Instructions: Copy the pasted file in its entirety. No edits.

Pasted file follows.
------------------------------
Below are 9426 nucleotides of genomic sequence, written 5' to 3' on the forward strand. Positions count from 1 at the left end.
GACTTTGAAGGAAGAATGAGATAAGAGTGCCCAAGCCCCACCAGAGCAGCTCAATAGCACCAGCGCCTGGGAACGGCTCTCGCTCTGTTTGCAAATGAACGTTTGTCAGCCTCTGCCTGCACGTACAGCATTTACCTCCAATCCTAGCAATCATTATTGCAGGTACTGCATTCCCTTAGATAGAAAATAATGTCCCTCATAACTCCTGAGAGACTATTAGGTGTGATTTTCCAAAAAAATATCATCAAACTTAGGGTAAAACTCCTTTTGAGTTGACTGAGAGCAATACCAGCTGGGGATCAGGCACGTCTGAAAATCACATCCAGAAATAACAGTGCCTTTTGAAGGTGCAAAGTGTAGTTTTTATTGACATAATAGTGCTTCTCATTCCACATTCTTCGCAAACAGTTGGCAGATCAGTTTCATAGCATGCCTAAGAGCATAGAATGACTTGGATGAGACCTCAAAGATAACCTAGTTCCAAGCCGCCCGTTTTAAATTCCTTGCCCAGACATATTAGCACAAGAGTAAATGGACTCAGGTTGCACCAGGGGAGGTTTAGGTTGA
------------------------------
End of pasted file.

Below are 9426 nucleotides of genomic sequence, written 5' to 3' on the forward strand. Positions count from 1 at the left end.
GACTTTGAAGGAAGAATGAGATAAGAGTGCCCAAGCCCCACCAGAGCAGCTCAATAGCACCAGCGCCTGGGAACGGCTCTCGCTCTGTTTGCAAATGAACGTTTGTCAGCCTCTGCCTGCACGTACAGCATTTACCTCCAATCCTAGCAATCATTATTGCAGGTACTGCATTCCCTTAGATAGAAAATAATGTCCCTCATAACTCCTGAGAGACTATTAGGTGTGATTTTCCAAAAAAATATCATCAAACTTAGGGTAAAACTCCTTTTGAGTTGACTGAGAGCAATACCAGCTGGGGATCAGGCACGTCTGAAAATCACATCCAGAAATAACAGTGCCTTTTGAAGGTGCAAAGTGTAGTTTTTATTGACATAATAGTGCTTCTCATTCCACATTCTTCGCAAACAGTTGGCAGATCAGTTTCATAGCATGCCTAAGAGCATAGAATGACTTGGATGAGACCTCAAAGATAACCTAGTTCCAAGCCGCCCGTTTTAAATTCCTTGCCCAGACATATTAGCACAAGAGTAAATGGACTCAGGTTGCACCAGGGGAGGTTTAGGTTGA